As the Covid-19 virus spreads, the lack of urgency in dealing with the pandemic by Boris Johnson – and Donald Trump – screams out. Countries in Asia such as Taiwan and South Korea have gained control over the virus by widespread testing, and social distancing. Countries in Europe are closing down restaurants and cinemas and all non-essential shops, as well as educational establishments. France, Italy and Spain have gone further by “locking down”. In Spain, the government has announced sweeping measures allowing it to take over private healthcare providers and requisition materials such as face-masks and Covid-19 tests.
In Britain, Johnson’s refusal to follow World Health Organisation guidelines and instead adopting a strategy of allowing the virus to spread to build “herd immunity” is alarming. Many are calling on the government to publish the science which it is using to make its decisions so that scientists can verify the evidence and test the assumptions. Strong measures of “social distancing” including by stopping mass gatherings are necessary, which the government has failed to adopt. The locking down and social distancing has been carried out independently by sporting and cultural organisations. It may be that by the end of the week, Johnson will have been forced yet again to catch up with what is necessary, and ban mass gatherings. But more measures are necessary. The NHS needs to be rebuilt to treat the enormous numbers of people likely to become sick, private health care requisitioned, and big pharma brought into public ownership. Mass testing for the virus, as called for by the WHO, is essential to find out how and where the virus is spreading, and contain it.
Jeremy Corbyn has issued a series of demands in a letter to the Prime Minister about the Covid-19 pandemic, including the introduction of rent deferrals and an increase in statutory sick pay. However, Labour should also be vigorously challenging the core of the government’s strategy of “herd immunisation” and lack of mass testing of all individuals with symptoms of the virus.
The government’s response to this health crisis is political. It wants to allow the economy to function as much as possible by not locking down so as to avoid a massive recession that would hit profits, let alone “getting Brexit done”. Johnson is slowly realising that the “herd immunisation” could lead to many more deaths than tackling the virus with the measures advised by the WHO. But at his press conference on Monday, he was still stepping back from adopting and implementing vigorously such measures and instead leaving it up to individuals and organisations to implement them.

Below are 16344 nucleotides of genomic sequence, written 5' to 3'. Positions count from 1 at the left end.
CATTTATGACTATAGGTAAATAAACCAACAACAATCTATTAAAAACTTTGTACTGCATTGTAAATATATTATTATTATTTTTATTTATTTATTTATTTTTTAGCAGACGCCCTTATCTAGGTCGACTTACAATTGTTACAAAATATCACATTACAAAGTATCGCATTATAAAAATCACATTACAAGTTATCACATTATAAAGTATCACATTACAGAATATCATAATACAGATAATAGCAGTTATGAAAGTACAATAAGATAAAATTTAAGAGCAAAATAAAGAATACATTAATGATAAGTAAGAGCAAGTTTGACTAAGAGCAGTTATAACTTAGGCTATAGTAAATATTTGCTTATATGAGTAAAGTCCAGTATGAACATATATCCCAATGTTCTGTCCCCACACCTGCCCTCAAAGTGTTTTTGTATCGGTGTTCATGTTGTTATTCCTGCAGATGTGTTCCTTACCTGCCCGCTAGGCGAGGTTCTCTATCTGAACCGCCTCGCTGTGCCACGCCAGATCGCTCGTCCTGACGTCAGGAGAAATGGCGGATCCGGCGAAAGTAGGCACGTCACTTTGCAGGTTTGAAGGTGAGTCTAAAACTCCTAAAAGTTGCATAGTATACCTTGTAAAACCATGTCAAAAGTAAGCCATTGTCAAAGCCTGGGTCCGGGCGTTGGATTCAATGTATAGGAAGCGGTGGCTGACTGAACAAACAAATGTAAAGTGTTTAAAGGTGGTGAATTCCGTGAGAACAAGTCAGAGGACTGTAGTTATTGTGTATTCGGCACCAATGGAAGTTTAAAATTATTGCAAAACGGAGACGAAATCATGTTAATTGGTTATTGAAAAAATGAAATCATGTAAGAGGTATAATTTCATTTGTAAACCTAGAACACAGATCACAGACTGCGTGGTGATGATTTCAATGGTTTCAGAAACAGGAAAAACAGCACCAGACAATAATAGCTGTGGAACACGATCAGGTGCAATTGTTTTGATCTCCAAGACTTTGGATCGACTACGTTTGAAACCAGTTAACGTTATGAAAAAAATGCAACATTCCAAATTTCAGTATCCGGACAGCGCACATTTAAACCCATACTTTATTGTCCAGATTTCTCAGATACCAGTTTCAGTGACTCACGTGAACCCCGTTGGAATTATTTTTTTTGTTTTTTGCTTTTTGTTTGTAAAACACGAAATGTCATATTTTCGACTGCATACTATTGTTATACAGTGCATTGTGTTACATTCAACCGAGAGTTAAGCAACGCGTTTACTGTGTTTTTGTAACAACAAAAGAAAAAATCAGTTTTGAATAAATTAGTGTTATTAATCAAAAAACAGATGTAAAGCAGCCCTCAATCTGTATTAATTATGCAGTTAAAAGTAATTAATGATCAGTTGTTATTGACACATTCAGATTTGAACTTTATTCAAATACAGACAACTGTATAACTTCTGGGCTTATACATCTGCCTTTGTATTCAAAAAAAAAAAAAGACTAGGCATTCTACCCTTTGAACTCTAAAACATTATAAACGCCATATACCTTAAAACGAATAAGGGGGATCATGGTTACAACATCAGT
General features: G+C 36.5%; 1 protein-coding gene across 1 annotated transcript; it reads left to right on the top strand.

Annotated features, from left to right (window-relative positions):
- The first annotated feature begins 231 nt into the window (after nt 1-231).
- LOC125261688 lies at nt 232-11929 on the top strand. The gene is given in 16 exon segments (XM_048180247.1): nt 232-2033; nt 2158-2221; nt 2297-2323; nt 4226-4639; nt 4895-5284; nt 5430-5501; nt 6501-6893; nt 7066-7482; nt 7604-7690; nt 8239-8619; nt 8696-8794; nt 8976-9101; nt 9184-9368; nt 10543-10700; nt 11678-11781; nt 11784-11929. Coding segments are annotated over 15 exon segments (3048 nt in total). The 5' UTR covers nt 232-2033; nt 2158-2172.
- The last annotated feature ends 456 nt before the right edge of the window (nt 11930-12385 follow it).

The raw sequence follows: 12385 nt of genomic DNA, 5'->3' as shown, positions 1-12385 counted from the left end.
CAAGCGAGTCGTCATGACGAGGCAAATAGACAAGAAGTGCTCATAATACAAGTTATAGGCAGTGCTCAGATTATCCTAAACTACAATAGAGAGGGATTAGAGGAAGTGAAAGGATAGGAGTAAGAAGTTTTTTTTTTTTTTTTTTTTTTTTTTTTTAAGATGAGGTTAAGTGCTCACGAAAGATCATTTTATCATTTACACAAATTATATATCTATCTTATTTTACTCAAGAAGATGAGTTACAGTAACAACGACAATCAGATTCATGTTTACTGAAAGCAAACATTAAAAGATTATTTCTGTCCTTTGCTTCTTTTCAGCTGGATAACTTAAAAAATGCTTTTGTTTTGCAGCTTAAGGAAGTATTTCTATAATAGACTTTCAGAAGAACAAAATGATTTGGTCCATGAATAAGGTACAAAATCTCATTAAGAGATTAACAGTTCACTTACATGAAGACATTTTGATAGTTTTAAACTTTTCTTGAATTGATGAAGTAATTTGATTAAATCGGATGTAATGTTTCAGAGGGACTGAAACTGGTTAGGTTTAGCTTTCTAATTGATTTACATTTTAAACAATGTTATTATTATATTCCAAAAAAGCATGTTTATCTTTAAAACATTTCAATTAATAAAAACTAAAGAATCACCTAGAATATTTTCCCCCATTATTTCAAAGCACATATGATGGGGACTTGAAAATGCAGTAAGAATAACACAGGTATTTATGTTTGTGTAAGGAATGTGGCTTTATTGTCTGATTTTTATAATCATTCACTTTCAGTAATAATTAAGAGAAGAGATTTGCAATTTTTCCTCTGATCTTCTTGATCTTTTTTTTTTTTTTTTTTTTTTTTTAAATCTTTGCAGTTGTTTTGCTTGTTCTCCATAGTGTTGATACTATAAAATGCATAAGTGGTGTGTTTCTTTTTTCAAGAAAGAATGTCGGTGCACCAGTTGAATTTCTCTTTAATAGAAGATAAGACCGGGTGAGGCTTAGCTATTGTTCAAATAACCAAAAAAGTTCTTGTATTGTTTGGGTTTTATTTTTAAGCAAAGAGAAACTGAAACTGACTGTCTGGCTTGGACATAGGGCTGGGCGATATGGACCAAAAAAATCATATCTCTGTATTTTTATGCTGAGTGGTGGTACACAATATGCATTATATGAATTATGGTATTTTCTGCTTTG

The scale of the health crisis is such that nothing less than decisive state action, internationally coordinated, is necessary. But yet again we see the system putting profits before people. Labour and the left should not be afraid of accusations of “playing politics”. We should condemn the government’s inadequate plans to tackle the virus, and back wholeheartedly organisations that are taking the right steps independently and support community organisations and individuals that are taking matters in their own hands to develop local networks of support and solidarity. Already hundreds of mutual aid groups have been established around the country. These are providing vital support to people in self-isolation, re-establishing collective organisation and could develop into a powerful movement to challenge the government.
PROTECT THE PEOPLE
Call for maximum action to stop the coronavirus.
Sign the petition and join the campaign
If we do not change their minds quickly, Boris Johnson and the UK government will be responsible for a frightening number of unnecessary deaths.We need a massive campaign now to make them change course.
Please sign here https://www.protectthepeople.co.uk/#sign.
UNISON: Coronavirus: your rights at work
NATIONAL EDUCATION UNION: advice for schools, colleges and other education workplaces; and read its letter to the Prime Minister asking “Why aren’t schools closing if mass gatherings are to be suspended?”
TUC brochure with guidance for unions and reps.
COVID-19 Mutual Aid groups
THE PEOPLE V. THE GOVERNMENT
Statement from The People’s Assembly